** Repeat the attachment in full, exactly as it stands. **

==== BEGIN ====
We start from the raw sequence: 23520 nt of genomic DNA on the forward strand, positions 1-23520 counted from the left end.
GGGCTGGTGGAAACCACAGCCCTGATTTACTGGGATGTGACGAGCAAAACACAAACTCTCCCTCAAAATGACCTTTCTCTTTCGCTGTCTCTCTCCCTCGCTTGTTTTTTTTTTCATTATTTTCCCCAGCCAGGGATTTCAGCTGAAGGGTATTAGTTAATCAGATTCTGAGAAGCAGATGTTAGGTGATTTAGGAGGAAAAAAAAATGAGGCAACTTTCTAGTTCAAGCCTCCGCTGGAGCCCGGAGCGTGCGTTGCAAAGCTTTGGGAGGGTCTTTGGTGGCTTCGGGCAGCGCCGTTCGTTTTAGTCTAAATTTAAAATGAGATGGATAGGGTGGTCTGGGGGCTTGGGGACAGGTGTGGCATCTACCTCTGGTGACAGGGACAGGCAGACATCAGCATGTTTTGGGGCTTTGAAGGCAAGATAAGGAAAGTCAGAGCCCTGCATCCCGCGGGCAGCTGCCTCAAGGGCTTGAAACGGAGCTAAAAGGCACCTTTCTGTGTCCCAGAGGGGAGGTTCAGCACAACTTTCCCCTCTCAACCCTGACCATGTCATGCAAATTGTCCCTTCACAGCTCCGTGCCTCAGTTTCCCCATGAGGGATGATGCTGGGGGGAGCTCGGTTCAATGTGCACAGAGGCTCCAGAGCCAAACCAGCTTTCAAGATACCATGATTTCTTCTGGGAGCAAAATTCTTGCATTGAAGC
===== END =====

We start from the raw sequence: 23520 nt of genomic DNA on the forward strand, positions 1-23520 counted from the left end.
GGGCTGGTGGAAACCACAGCCCTGATTTACTGGGATGTGACGAGCAAAACACAAACTCTCCCTCAAAATGACCTTTCTCTTTCGCTGTCTCTCTCCCTCGCTTGTTTTTTTTTTCATTATTTTCCCCAGCCAGGGATTTCAGCTGAAGGGTATTAGTTAATCAGATTCTGAGAAGCAGATGTTAGGTGATTTAGGAGGAAAAAAAAATGAGGCAACTTTCTAGTTCAAGCCTCCGCTGGAGCCCGGAGCGTGCGTTGCAAAGCTTTGGGAGGGTCTTTGGTGGCTTCGGGCAGCGCCGTTCGTTTTAGTCTAAATTTAAAATGAGATGGATAGGGTGGTCTGGGGGCTTGGGGACAGGTGTGGCATCTACCTCTGGTGACAGGGACAGGCAGACATCAGCATGTTTTGGGGCTTTGAAGGCAAGATAAGGAAAGTCAGAGCCCTGCATCCCGCGGGCAGCTGCCTCAAGGGCTTGAAACGGAGCTAAAAGGCACCTTTCTGTGTCCCAGAGGGGAGGTTCAGCACAACTTTCCCCTCTCAACCCTGACCATGTCATGCAAATTGTCCCTTCACAGCTCCGTGCCTCAGTTTCCCCATGAGGGATGATGCTGGGGGGAGCTCGGTTCAATGTGCACAGAGGCTCCAGAGCCAAACCAGCTTTCAAGATACCATGATTTCTTCTGGGAGCAAAATTCTTGCATTGAAGC